46 NPS Geologic Resources Division Canyonlands National Park Geologic Resource Evaluation Report

Natural Resource Report NPS/NRPC/GRD/NRR—2005/003 NPS D-167, September 2005

National Park Service Director • Fran P. Mainella

Natural Resource Stewardship and Science Associate Director • Michael A. Soukup

Natural Resource Program Center The Natural Resource Program Center (NRPC) is the core of the NPS Natural Resource Stewardship and Science Directorate. The Center Director is located in Fort Collins, with staff located principally in Lakewood and Fort Collins, Colorado and in Washington, D.C. The NRPC has five divisions: Air Resources Division, Biological Resource Management Division, Environmental Quality Division, Geologic Resources Division, and Water Resources Division. NRPC also includes three offices: The Office of Education and Outreach, the Office of Inventory, Monitoring and Evaluation, and the Office of Natural Resource Information Systems. In addition, Natural Resource Web Management and Partnership Coordination are cross-cutting disciplines under the Center Director. The multidisciplinary staff of NRPC is dedicated to resolving park resource management challenges originating in and outside units of the national park system.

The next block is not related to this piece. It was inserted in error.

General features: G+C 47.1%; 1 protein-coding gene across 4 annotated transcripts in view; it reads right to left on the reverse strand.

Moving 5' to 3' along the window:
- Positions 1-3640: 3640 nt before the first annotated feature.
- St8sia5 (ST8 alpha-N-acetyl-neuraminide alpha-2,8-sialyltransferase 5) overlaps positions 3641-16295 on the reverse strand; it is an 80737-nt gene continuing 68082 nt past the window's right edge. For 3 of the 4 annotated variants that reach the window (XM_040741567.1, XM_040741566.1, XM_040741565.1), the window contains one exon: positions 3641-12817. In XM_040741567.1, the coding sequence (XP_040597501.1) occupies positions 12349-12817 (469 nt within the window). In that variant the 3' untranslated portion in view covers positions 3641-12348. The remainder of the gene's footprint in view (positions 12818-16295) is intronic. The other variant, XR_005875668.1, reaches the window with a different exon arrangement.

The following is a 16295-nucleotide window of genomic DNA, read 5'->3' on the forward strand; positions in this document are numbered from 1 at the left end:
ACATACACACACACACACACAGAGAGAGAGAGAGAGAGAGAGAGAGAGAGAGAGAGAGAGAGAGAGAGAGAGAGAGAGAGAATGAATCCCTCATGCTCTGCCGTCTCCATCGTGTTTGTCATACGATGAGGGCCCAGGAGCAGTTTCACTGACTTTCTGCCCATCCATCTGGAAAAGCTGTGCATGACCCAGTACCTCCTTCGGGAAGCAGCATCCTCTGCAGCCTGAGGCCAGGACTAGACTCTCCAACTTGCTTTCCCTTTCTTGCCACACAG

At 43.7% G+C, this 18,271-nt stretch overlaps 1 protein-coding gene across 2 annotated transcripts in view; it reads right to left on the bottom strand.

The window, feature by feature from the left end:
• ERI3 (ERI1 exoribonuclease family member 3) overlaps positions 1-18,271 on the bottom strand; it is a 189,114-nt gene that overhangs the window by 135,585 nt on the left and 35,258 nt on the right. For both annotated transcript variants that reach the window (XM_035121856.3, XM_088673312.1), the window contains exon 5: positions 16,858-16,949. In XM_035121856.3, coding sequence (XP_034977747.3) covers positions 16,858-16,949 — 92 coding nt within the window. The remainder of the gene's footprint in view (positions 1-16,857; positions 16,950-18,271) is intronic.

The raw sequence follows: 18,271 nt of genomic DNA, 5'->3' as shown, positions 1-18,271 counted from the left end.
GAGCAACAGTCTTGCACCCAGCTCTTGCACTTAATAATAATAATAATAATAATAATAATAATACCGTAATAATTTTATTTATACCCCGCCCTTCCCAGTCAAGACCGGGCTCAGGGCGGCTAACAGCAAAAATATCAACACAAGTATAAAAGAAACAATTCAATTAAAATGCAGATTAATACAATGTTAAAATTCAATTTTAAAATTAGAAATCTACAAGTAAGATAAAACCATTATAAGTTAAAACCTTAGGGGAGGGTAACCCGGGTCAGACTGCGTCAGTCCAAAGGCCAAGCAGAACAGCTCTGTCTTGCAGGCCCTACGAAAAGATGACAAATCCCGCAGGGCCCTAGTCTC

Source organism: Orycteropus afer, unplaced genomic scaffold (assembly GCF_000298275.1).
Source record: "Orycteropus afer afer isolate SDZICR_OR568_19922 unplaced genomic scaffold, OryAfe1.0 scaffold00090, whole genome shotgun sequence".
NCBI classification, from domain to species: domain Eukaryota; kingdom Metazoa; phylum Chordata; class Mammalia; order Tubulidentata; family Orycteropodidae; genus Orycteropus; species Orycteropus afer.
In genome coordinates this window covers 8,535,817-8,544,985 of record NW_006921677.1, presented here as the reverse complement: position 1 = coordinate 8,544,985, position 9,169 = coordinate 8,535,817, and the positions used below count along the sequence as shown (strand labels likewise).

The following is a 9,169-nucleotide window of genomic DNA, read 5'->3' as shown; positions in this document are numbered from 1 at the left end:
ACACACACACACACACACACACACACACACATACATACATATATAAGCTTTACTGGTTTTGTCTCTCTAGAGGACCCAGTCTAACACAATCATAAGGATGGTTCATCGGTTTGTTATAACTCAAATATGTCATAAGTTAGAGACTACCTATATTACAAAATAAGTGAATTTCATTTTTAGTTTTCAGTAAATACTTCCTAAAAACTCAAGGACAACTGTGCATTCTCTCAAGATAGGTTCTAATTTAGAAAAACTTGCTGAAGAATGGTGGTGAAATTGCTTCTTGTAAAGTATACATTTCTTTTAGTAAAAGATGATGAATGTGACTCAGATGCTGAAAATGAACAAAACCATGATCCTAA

Geologic Resources Division Chief • David B. Shaver Planning Evaluation and Permits Branch Chief • Carol McCoy

Credits Author • Katie KellerLynn Editing • Lisa Norby and Sid Covington Digital Map Production • Sara Kane, Victor DeWolfe, and Stephanie O’Meara Map Layout Design • Melanie Ransmeier

The Department of the Interior protects and manages the nation’s natural resources and cultural heritage; provides scientific and other information about those resources; and honors its special responsibilities to American Indians, Alaska Natives, and affiliated Island Communities. National Park Service U.S. Department of the Interior

Geologic Resources Division Natural Resource Program Center P.O. Box 25287 Denver, CO 80225

http://www.nature.nps.gov/geology/inventory/ (303) 969-2090